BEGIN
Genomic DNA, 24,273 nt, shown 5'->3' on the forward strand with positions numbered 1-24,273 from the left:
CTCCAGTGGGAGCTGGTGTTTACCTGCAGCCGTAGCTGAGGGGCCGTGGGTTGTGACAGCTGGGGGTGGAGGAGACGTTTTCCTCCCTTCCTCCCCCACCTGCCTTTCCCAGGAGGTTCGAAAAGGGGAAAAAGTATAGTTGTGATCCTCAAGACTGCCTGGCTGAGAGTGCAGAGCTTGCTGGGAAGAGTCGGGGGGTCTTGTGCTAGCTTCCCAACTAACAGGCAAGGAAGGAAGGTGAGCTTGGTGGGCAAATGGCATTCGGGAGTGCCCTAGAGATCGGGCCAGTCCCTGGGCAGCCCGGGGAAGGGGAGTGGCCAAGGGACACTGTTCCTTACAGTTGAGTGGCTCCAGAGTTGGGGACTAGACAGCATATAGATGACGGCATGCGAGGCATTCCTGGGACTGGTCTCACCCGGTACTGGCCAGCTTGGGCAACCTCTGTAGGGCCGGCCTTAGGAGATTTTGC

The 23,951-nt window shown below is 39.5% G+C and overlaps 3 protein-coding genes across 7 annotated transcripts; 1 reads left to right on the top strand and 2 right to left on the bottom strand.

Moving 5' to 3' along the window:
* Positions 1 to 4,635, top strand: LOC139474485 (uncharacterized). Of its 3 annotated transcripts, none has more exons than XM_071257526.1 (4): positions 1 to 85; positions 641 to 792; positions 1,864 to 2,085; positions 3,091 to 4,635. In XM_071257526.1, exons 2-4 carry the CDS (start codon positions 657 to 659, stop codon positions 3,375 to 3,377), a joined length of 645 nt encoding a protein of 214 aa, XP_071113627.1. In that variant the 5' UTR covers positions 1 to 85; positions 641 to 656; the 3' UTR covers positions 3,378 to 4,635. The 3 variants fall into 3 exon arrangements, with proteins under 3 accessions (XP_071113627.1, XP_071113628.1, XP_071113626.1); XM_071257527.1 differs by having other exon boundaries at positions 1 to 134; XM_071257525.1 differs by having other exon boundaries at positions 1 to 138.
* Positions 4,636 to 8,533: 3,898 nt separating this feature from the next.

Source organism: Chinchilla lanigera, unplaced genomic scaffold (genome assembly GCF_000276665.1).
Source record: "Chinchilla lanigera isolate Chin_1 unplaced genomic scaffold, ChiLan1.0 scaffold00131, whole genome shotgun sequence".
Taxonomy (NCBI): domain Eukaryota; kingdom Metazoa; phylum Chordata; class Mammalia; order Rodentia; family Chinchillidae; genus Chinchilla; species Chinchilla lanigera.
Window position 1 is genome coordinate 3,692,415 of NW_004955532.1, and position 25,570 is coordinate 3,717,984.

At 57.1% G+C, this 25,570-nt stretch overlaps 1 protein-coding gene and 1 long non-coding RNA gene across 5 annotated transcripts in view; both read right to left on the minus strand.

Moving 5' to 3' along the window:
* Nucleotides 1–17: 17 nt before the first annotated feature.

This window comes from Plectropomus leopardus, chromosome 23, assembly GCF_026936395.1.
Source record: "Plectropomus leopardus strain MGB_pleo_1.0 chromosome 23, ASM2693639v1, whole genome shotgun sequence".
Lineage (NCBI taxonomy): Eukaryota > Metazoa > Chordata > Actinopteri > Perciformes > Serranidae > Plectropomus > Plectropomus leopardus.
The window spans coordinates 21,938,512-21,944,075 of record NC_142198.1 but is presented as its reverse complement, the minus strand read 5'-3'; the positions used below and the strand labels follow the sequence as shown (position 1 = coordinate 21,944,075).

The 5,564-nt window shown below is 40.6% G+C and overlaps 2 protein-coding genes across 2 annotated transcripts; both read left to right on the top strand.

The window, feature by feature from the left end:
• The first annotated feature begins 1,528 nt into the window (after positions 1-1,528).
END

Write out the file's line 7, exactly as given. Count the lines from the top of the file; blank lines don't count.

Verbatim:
Source organism: Chinchilla lanigera, unplaced genomic scaffold (genome assembly GCF_000276665.1).